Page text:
'The Farm' Is A Terrifying Break From Reality — Or Is It?

iStockphoto

Originally published on Mon June 9, 2014 3:01 pm

In the spring of 2009, British author Tom Rob Smith received a disturbing phone call from his father. "And he was crying," Smith tells NPR's David Greene. "He never cries. And he said to me, 'You've got to come to Sweden. Your mom has suffered a psychotic episode, and she's in an asylum.' "

Then, Smith's mother called. She had just been released from the psychiatric hospital in Sweden, and she said everything his father had told him was a lie. "She wasn't mad. My dad was involved in a criminal conspiracy, and she was flying to London to tell me the truth."

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Movie Interviews
2:53 pm
Sun June 8, 2014

Disney Translates 'Frozen' Into A More Formal Arabic

Originally published on Mon June 30, 2014 8:43 am

Transcript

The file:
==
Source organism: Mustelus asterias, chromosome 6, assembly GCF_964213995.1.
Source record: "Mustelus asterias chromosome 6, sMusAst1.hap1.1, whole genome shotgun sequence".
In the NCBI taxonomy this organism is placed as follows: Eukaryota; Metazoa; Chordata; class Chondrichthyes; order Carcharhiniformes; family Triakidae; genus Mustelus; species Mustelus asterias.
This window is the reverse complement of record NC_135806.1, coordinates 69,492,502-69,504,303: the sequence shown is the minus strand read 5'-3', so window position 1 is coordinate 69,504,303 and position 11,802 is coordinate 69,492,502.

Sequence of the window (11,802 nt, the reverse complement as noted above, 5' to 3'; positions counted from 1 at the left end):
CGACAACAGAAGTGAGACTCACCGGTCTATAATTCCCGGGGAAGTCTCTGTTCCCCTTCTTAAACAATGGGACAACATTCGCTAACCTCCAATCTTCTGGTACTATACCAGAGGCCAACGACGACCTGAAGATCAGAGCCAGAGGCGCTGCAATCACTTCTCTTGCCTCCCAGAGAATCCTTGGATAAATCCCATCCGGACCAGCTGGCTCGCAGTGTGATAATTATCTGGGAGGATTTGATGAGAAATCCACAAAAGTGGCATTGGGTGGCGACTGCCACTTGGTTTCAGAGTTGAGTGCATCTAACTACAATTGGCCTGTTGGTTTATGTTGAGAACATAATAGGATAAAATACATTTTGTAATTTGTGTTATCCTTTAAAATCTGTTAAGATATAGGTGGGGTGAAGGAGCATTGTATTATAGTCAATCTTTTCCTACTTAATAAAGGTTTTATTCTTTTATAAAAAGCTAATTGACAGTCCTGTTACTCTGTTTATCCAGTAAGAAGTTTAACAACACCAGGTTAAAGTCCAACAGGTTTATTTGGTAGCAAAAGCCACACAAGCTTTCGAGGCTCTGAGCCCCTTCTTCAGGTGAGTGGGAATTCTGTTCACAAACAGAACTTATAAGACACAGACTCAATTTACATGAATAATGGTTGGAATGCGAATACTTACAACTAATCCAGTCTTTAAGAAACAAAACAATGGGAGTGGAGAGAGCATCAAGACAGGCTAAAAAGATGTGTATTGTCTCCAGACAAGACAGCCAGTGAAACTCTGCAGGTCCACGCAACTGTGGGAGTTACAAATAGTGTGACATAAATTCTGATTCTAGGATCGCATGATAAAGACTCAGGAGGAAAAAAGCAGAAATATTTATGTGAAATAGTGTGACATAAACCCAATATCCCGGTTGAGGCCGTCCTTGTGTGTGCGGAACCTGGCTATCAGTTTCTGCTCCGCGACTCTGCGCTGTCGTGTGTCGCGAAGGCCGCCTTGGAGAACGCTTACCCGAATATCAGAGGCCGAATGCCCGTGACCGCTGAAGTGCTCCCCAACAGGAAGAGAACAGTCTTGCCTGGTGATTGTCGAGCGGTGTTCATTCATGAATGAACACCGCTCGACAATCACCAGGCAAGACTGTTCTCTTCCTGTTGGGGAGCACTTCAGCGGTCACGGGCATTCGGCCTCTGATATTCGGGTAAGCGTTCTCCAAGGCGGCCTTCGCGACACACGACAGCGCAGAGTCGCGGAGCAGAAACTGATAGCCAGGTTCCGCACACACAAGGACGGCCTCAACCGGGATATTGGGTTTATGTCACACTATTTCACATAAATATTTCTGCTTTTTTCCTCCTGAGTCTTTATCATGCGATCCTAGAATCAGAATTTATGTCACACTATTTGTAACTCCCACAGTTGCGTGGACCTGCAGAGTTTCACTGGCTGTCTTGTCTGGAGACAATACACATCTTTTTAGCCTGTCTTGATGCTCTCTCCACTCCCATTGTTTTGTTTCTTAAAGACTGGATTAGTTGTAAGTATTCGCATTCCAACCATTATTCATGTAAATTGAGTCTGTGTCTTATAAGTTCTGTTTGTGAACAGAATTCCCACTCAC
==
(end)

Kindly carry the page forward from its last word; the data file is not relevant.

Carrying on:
RACHEL MARTIN, HOST:

And what about the drug he's on right now to help him kick his addiction to Vicodin? I asked him how long he thinks he'll have to take that. Three months, he says. Maybe a year, maybe more. And that's OK with him. >>MARTIN: If you can't get the lyrics to Disney's megahit musical, "Frozen," out of your head, you are definitely not alone. Disney has dubbed the musical into 41 languages.

(SOUNDBITE OF SONG, "LET IT GO")

UNIDENTIFIED WOMAN #1: (Singing in foreign language).

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Movie Interviews
2:53 pm
Sun June 8, 2014

'Obvious Child' Tells An Abortion Story With Rom-Com Heart

In The Obvious Child, 20-something comic Donna (Jenny Slate) finds herself pregnant after a one-night stand with Max (Jake Lacy), a young professional who's not remotely her type.
Courtesy of A24

Originally published on Sun June 8, 2014 5:34 pm